Le Week-End follows Nick (Jim Broadbent) and Meg (Lindsay Duncan) around Paris as they attempt to reinvigorate their marriage on their 30th wedding anniversary. Although the film’s pace is gradual and its storyline is simplistic towards the start, the narrative that quickly unfolds is dynamic and entertaining. Indeed, Broadbent and Duncan’s vivid portrayal of a marriage at the crossroads is spared monotony thanks to screenwriter Hanif Kureishi’s rations of witty relief.
The audience’s average age is above 50 for this viewing but in truth, the film presents fables that are widely accessible. Except for his self-deprecating, earnest charm, Nick is everything male members of the audience hope they are not: neurotic, self-obsessed, uncharismatic and fat. Needless to say, Broadbent neatly moulds into his character. The peak of the film is his eloquent and heartrending speech at the dinner party of Morgan – an old friend – played by Jeff Goldblum. His monologue is resonant and captivating, sprawled in the viewer’s mind for the remaining final scenes.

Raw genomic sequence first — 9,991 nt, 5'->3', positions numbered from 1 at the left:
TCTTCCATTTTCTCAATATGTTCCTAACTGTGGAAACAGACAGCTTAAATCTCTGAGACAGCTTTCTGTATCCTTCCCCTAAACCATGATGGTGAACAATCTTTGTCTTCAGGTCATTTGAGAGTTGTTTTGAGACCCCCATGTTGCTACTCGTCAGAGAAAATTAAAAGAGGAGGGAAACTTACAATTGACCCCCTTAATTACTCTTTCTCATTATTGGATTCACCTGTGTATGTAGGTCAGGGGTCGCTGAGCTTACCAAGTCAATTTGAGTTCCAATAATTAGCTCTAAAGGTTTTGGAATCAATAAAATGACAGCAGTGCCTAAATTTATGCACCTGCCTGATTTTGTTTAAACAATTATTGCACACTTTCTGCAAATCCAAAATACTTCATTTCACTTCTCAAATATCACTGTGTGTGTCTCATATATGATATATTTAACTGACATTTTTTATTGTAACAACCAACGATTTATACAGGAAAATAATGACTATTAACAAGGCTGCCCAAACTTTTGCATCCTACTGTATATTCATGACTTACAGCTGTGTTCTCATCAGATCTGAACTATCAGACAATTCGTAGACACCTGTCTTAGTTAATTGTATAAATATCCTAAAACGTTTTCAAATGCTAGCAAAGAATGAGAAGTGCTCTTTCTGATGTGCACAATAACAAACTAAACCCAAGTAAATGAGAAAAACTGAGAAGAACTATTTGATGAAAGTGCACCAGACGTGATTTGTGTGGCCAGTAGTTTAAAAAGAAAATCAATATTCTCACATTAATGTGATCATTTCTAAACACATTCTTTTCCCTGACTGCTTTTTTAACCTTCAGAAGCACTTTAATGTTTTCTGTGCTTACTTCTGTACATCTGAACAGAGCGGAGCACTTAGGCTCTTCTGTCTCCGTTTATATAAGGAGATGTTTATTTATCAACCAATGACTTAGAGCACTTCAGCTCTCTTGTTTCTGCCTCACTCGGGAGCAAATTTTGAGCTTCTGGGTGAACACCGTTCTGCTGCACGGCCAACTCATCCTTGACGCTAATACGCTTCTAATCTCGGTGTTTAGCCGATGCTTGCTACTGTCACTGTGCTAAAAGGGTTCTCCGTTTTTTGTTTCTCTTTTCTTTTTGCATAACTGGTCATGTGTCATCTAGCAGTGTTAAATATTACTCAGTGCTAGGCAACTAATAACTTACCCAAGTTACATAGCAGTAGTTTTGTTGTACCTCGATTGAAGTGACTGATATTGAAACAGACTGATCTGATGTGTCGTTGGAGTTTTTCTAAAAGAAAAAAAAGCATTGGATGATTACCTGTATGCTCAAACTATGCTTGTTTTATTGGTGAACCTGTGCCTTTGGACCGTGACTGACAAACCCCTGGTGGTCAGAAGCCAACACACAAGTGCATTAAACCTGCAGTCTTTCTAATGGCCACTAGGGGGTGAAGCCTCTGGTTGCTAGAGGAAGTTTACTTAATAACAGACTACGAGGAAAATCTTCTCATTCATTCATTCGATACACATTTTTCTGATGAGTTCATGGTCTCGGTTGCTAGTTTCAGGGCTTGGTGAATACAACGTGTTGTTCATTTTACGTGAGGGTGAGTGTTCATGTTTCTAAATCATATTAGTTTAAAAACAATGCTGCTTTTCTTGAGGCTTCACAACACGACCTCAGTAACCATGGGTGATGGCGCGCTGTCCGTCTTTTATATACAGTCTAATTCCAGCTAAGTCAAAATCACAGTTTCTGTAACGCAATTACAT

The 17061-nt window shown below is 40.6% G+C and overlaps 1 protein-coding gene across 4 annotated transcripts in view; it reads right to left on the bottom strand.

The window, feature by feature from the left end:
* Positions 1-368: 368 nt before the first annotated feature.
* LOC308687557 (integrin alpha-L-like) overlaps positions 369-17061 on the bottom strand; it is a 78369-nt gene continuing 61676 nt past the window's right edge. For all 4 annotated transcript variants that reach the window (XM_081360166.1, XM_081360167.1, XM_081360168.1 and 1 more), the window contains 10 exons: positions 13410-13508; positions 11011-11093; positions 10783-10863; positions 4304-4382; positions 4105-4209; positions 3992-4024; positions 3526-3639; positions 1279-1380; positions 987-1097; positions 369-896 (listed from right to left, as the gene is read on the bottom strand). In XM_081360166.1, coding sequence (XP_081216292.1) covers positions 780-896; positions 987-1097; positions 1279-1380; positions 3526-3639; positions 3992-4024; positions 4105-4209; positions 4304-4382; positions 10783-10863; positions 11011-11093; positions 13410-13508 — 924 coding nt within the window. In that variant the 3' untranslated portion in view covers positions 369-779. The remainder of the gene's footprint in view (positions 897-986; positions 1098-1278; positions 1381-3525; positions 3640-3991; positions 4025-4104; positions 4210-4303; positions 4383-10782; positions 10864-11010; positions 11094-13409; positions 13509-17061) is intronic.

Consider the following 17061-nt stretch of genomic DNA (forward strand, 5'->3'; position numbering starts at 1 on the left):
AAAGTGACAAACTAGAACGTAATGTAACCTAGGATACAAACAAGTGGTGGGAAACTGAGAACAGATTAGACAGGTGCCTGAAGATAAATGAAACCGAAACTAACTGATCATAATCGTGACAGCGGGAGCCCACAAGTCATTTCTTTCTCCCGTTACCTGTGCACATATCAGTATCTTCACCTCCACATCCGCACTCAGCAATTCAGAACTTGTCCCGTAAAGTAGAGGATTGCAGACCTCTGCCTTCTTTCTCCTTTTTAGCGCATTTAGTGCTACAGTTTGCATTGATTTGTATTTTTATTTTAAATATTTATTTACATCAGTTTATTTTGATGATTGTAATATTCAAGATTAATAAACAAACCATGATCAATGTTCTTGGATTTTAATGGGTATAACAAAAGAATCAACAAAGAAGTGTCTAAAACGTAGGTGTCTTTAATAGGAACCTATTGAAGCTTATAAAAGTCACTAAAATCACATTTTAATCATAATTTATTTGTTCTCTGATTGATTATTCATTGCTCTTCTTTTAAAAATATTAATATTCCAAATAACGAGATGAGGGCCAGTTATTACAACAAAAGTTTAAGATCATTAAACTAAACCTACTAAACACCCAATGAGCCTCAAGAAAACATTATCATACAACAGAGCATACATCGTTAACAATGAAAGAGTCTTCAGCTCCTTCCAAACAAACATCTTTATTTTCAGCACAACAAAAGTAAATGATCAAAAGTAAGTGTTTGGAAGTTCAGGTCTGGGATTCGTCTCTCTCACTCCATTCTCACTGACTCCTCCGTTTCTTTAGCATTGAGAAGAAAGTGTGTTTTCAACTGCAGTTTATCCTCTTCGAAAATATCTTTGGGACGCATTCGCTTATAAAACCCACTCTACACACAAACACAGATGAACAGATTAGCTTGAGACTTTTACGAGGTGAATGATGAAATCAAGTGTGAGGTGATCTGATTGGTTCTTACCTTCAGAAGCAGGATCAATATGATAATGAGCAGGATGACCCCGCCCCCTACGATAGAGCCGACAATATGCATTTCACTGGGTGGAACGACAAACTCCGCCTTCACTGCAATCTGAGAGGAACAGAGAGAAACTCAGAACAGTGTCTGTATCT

The more tense moments between the on-screen couple easily create a sense of unease within the audience as they invite viewers to do a healthy dose of questioning, both of themselves and of their happiness within their relationships. Moreover, reflecting Meg’s realisation that her cravings of excitement and spontaneity cannot be satisfied by her marriage, the film even attempts to question the spectator’s more personal ambitions.
Towards the end, it is clear that the pair are driven together not so much by their guilt for wanting to split but by the lack of a better alternative. Indeed, for all the courting of their unhappiness and Meg’s apparent eagerness to leave Nick, they find themselves a satisfactory, if not uneasy, comfort in their union.